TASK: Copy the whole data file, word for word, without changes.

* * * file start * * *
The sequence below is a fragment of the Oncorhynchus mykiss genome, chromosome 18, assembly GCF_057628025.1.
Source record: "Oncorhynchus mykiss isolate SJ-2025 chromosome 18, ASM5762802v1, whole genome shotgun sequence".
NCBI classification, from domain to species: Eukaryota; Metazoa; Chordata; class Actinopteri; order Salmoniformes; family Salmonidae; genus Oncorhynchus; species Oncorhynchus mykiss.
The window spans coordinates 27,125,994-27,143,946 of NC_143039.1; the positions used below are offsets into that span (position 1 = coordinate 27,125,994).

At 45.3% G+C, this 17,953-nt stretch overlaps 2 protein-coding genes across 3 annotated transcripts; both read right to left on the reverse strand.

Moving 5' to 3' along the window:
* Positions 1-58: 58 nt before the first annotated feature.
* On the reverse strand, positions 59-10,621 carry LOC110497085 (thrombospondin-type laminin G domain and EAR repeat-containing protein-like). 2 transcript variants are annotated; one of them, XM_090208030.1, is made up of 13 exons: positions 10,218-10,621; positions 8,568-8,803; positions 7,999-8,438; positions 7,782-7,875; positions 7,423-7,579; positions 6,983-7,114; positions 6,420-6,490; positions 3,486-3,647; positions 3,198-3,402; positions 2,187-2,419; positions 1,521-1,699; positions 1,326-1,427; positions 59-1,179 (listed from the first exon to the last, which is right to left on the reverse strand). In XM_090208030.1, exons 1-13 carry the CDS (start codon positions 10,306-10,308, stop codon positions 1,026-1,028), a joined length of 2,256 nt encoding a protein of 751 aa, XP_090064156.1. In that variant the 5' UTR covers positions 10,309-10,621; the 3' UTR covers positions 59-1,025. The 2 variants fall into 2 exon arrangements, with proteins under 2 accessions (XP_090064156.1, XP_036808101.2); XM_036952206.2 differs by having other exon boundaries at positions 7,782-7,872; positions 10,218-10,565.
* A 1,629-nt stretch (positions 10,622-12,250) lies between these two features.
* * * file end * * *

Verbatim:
The sequence below is a fragment of the Oncorhynchus mykiss genome, chromosome 18, assembly GCF_057628025.1.
Source record: "Oncorhynchus mykiss isolate SJ-2025 chromosome 18, ASM5762802v1, whole genome shotgun sequence".
NCBI classification, from domain to species: Eukaryota; Metazoa; Chordata; class Actinopteri; order Salmoniformes; family Salmonidae; genus Oncorhynchus; species Oncorhynchus mykiss.
The window spans coordinates 27,125,994-27,143,946 of NC_143039.1; the positions used below are offsets into that span (position 1 = coordinate 27,125,994).

At 45.3% G+C, this 17,953-nt stretch overlaps 2 protein-coding genes across 3 annotated transcripts; both read right to left on the reverse strand.

Moving 5' to 3' along the window:
* Positions 1-58: 58 nt before the first annotated feature.
* On the reverse strand, positions 59-10,621 carry LOC110497085 (thrombospondin-type laminin G domain and EAR repeat-containing protein-like). 2 transcript variants are annotated; one of them, XM_090208030.1, is made up of 13 exons: positions 10,218-10,621; positions 8,568-8,803; positions 7,999-8,438; positions 7,782-7,875; positions 7,423-7,579; positions 6,983-7,114; positions 6,420-6,490; positions 3,486-3,647; positions 3,198-3,402; positions 2,187-2,419; positions 1,521-1,699; positions 1,326-1,427; positions 59-1,179 (listed from the first exon to the last, which is right to left on the reverse strand). In XM_090208030.1, exons 1-13 carry the CDS (start codon positions 10,306-10,308, stop codon positions 1,026-1,028), a joined length of 2,256 nt encoding a protein of 751 aa, XP_090064156.1. In that variant the 5' UTR covers positions 10,309-10,621; the 3' UTR covers positions 59-1,025. The 2 variants fall into 2 exon arrangements, with proteins under 2 accessions (XP_090064156.1, XP_036808101.2); XM_036952206.2 differs by having other exon boundaries at positions 7,782-7,872; positions 10,218-10,565.
* A 1,629-nt stretch (positions 10,622-12,250) lies between these two features.